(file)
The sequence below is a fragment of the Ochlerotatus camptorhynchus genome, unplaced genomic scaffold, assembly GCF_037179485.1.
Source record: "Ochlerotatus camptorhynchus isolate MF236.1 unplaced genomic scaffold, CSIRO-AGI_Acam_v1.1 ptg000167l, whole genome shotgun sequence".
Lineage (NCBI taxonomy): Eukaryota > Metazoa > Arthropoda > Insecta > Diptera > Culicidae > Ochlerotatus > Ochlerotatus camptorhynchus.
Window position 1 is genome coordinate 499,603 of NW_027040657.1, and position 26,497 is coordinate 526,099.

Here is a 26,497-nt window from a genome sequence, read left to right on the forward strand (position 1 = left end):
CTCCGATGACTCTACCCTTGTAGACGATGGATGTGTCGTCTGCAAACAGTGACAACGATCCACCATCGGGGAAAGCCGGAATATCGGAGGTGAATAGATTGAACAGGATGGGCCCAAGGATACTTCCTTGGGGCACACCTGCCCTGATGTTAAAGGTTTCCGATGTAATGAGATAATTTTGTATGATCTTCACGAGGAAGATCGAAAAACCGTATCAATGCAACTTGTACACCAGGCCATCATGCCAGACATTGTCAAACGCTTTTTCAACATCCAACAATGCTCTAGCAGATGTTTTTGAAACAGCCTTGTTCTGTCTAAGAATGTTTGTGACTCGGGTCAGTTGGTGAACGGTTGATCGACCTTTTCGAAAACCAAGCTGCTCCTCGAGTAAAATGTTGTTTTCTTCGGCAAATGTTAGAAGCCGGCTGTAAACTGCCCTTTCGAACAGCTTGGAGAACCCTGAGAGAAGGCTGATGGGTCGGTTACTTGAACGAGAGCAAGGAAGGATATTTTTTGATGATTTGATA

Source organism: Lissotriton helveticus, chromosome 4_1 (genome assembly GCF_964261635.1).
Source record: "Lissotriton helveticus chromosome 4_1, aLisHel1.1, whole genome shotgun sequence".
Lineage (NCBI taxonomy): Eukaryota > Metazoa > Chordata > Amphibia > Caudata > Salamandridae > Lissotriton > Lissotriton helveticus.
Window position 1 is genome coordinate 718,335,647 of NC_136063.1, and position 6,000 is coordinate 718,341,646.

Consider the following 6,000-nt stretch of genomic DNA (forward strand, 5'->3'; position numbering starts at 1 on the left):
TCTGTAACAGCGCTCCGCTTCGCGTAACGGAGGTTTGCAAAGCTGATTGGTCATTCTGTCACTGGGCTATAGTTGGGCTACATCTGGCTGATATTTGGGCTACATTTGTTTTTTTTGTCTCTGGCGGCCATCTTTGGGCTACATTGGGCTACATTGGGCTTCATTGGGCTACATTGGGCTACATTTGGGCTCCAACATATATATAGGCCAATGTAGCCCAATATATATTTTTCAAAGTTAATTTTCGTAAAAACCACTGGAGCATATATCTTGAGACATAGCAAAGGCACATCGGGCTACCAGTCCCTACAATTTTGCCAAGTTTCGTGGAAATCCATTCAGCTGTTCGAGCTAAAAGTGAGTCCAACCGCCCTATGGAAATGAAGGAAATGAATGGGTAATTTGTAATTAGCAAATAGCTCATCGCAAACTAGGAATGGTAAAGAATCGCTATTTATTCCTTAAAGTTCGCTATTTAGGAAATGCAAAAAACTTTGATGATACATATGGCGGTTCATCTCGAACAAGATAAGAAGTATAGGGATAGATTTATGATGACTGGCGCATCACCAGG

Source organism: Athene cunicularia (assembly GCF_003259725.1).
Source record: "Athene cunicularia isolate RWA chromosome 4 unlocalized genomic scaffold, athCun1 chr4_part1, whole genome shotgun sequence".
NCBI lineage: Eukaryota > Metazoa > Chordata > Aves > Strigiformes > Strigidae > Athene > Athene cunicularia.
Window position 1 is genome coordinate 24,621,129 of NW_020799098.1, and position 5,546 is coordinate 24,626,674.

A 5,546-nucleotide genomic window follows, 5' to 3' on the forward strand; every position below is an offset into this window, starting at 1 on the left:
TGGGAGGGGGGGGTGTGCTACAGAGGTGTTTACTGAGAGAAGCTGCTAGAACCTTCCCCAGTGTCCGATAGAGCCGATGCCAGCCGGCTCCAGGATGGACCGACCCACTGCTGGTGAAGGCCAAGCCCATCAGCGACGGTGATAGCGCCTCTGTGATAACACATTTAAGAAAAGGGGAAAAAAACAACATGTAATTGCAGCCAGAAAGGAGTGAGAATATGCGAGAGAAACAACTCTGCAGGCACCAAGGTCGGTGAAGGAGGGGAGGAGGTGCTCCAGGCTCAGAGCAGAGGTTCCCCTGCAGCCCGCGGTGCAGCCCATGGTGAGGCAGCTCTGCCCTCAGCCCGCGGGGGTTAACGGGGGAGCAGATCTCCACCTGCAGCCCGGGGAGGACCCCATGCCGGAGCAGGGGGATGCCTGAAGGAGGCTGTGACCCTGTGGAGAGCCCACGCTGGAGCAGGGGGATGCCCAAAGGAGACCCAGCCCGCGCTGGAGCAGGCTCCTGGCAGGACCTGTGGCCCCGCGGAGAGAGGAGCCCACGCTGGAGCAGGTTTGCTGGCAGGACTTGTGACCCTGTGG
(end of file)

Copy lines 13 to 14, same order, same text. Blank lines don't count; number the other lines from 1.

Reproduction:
Source organism: Athene cunicularia (assembly GCF_003259725.1).
Source record: "Athene cunicularia isolate RWA chromosome 4 unlocalized genomic scaffold, athCun1 chr4_part1, whole genome shotgun sequence".